Arthur Cheng

Assistant Professor

Locations / Contact Info:

351 Farquharson Life Sciences - FARQ
Keele Campus
Phone: 416-736-2100 Ext. 30030

Email address(es):

ajcheng@yorku.ca

Web site(s):

Arthur Cheng on ResearchGate
Arthur Cheng on LinkedIn
Arthur Cheng on Google Scholar

Faculty & School/Dept.

Faculty of Health - School of Kinesiology & Health Science

Degrees

Senior Researcher - 2018
Karolinska Institutet
Stockholm, Sweden

Postdoctoral Employee - 2016
Karolinska Institutet
Stockholm, Sweden

Ph.D. Kinesiology - 2010
The University of Western Ontario
London,ON, Canada

M.Sc. Kinesiology - 2004
The University of Western Ontario
London,ON, Canada

B.Kin.(Hon.) Kinesiology - 2002
McMaster University
Hamilton,ON Canada

Selected Publications

https://researchgate.net/profile/Arthur_Cheng2


Other Research Outputs

Free Radical Biology and Medicine - Literature review on the benefits of free radicals for enhancing endurance-training adaptations Nov 2021

Scandinavian Journal of Medicine and Science in Sports - Editor's Choice Article June 2020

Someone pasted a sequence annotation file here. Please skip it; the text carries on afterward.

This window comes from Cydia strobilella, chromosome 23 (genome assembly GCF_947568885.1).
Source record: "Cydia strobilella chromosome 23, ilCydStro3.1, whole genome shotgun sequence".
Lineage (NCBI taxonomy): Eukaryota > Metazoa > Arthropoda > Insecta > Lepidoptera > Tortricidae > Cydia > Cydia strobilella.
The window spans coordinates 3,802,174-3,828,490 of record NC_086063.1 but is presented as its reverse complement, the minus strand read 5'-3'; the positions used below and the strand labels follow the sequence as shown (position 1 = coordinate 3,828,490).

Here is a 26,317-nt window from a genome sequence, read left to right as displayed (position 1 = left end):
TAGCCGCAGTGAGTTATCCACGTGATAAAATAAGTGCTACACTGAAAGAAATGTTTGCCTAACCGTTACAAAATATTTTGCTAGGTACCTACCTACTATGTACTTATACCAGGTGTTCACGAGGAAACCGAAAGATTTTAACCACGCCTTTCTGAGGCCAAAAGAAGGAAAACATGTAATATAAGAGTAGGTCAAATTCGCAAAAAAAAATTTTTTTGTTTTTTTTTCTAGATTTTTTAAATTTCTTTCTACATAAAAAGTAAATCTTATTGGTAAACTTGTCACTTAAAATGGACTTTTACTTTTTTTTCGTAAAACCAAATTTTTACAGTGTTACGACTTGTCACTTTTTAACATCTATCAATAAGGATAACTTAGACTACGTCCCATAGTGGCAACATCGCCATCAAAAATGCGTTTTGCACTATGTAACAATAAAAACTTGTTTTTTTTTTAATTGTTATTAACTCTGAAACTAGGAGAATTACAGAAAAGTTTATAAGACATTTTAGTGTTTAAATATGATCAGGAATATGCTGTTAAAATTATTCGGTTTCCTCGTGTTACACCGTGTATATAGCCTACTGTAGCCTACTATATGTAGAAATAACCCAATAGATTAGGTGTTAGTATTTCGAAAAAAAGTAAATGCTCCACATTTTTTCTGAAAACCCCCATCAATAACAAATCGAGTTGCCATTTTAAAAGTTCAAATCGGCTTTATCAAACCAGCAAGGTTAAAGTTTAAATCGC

Fandom Science Podcast Interview - Fatigue and Recovery with Dr. Arthur Cheng, Mar. 2020

The Journal of Physiology - Editor's Choice Article Nov. 2019

New York Times - Running a Marathon? Think Hot Tub Not Ice Bath, Afterward

Affiliations

American Journal of Physiology Cell Physiology
Editorial Board Member

Physiological Reports
Editorial Board Member

Frontiers in Physiology
Editorial Board Member

Awards

Swedish Research Council for Sport Sciences - Young Investigator Award - 2015

NSERC Discovery - Early Career Researcher Grant - 2020

Canadian Foundation for Innovation - John Evan's Leaders Fund - 2019

Ontario Research Fund - 2019

Supervision

Currently available to supervise graduate students: Yes

Currently taking on work-study students, Graduate Assistants or Volunteers: No

Available to supervise undergraduate thesis projects: No

Current Research

My primary research interest is investigating the cellular mechanisms of skeletal muscle weakness, fatigue, and post-exercise recovery. Our lab utilizes translational research approaches that scale from the single muscle fibre level up to the whole human level, with a unique ability to delineate how each step of excitation-contraction coupling in intact living single muscle fibres contributes to altered contractile force generation in healthy and diseased states. An overarching aim of our lab is knowledge translation: to utilize our knowledge base and specialized techniques toward identifying effective pharmacological, nutritional, or exercise interventions to improve skeletal muscle strength and fatigue resistance in healthy, aged, and diseased populations.